Zu has a head that instinctively understands music and a heart that is drawn to a catchy song. Melody and rhythm flow through her like a tranquil stream through alpine wilderness. She feels the emotion of a song in the deepest recesses of her being.
It's a gift.
And she sings. Oh how she sings. Her voice is lovely. And sweet like marshmallows. Some of my most cherished moments have been those seeing her lost in giddy bliss - belting out the chorus to an Owl City song. Or holding her in my arms while we sing Hey Jude together. Or when a special tune comes up on her MP3 player and she says, "This is my favorite song, how did you know?"
Someday, when she's older, she's going to be one of those girls with her own YouTube channel singing her own versions of popular songs.
I occasionally picture an older version of her with an acoustic guitar in her hand or sitting behind a keyboard, and I imagine her future voice replacing the vocals of whatever music I have playing. Most of the time, this imaginative jaunt into days yet to come makes me smile.
This is what I was doing the other day while listening to an old Counting Crows album. The song playing was one of my favorites - Have You Seen Me Lately? When the chorus started, I began to imagine Zu's voice replacing the one belonging to Adam Duritz. "I was out on the radio starting to change. Somewhere out in America, it's starting to rain."
That image of a teenaged version of my daughter rocking this song that the teenaged version of me used to listen to brought me joy. It's the same sense of hope and optimism I feel when I imagine the awesome things my boys JJ and Christian could accomplish in their lifetime.
But as the song continued to play, I was reminded of a truth about life that I know my kids will wrestle with sooner or later. In the song's bridge, Duritz sings, "Come on color me in. Give me your blue rain. Give me your black sky. Give me your green eyes. Come on give me your white skin." To let it sink in, he repeats that last line a couple of times.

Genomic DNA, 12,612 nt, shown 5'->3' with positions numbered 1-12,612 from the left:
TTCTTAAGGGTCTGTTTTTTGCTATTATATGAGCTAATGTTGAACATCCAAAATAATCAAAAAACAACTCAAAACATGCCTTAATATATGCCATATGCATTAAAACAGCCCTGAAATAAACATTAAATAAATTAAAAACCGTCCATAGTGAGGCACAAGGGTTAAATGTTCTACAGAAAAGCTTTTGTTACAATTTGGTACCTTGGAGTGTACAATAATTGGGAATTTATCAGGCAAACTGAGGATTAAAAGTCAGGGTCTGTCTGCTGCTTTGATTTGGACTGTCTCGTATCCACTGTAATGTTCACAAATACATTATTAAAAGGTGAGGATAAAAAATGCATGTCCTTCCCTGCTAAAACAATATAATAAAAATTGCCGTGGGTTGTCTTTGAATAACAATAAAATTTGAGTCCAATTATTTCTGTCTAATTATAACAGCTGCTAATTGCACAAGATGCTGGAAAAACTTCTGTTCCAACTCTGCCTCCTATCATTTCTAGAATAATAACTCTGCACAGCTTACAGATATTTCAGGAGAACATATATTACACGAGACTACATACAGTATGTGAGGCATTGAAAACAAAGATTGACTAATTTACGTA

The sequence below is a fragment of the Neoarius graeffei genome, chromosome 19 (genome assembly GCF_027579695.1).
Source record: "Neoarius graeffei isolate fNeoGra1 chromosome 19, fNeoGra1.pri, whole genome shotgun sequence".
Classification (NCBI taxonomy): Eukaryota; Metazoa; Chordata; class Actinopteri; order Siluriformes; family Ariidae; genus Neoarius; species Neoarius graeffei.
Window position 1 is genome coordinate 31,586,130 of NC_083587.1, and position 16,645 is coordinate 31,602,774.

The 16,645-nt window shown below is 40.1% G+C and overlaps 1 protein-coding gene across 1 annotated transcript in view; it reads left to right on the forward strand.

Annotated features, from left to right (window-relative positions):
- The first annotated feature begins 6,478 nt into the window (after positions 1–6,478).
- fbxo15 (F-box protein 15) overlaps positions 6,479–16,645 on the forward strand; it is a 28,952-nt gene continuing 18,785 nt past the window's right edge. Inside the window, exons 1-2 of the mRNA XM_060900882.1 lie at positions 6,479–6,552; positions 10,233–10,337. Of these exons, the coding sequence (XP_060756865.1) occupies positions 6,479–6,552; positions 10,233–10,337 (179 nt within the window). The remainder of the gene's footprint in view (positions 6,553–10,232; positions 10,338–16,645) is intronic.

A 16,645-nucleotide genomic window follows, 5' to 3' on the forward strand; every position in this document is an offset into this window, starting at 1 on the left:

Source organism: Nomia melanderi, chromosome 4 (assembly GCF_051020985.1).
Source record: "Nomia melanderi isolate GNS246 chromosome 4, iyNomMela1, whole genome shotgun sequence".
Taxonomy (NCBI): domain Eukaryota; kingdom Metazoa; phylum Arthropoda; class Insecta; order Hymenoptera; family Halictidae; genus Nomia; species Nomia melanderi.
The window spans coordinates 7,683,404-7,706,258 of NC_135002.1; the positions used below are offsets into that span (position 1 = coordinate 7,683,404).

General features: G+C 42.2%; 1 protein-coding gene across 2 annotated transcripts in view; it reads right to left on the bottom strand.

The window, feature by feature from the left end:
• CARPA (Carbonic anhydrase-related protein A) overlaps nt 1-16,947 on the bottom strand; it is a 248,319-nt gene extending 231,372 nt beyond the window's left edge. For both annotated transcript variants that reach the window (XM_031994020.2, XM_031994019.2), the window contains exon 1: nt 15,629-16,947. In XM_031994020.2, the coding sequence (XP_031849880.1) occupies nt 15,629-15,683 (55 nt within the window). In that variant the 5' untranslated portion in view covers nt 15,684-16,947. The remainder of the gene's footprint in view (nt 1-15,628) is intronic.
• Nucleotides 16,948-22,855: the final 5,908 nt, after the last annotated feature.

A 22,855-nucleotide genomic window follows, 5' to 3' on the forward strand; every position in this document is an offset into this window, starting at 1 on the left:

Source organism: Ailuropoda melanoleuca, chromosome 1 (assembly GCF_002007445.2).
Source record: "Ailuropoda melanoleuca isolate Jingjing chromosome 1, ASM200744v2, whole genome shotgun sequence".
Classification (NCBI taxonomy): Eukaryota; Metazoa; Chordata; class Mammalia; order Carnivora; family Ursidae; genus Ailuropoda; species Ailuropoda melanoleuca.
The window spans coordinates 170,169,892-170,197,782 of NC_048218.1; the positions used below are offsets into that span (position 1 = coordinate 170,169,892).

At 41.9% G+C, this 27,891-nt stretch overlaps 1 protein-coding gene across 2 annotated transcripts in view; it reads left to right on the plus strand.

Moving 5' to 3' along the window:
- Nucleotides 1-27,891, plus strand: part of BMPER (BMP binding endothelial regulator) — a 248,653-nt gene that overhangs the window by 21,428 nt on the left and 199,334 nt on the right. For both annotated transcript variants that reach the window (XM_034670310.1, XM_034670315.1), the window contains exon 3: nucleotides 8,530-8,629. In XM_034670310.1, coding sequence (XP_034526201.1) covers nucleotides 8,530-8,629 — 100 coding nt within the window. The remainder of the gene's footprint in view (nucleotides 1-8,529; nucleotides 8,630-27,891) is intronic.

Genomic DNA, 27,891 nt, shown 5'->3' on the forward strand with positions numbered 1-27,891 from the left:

Come on give me your white skin.
Come on give me your white skin.
Suddenly, the though of my sweet girl singing those words broke my heart. Because I know the day is coming where she will feel those words, even if she never speaks them.
For now, I shouldn't worry. My daughter is fiercely proud of her Native American heritage. If you call them Indians, she will correct you. And I'm thankful that her friends at church and school have accepted her for who she is. And I love her beautiful mocha colored skin, her piercing brown eyes, and her blend of raven and chocolate hair that shimmers in sunlight. I will always see her as a priceless gift, a treasure.
But lets be real. We live in North Idaho, an area with a notorious history with white supremacy. Even in more diverse areas of our nation, America still struggles with issues of race. Someday, my kids will enter that world beyond the shelter of my guidance. Because of that, I know that someone somewhere will treat Zu and her little brother with less dignity and respect than they deserve for no other reason than their ancestry. I know that in the ugliness of adolescent comparison, a classmate will deem Zu less beautiful because of the pigment of her skin. I know that no matter how hard I try to protect them from the evils of this world, someday my kids will feel hated, they will be discriminated against, they will experience racism.
I hope I'm wrong. I hope that attitudes change. I hope that every teacher, every peer, and every stranger my kids meet in the street see them for who they are. I hope that my kids grow up in a society where everyone is treated fairly. And I hope Zu and JJ never wish they had been born with white skin.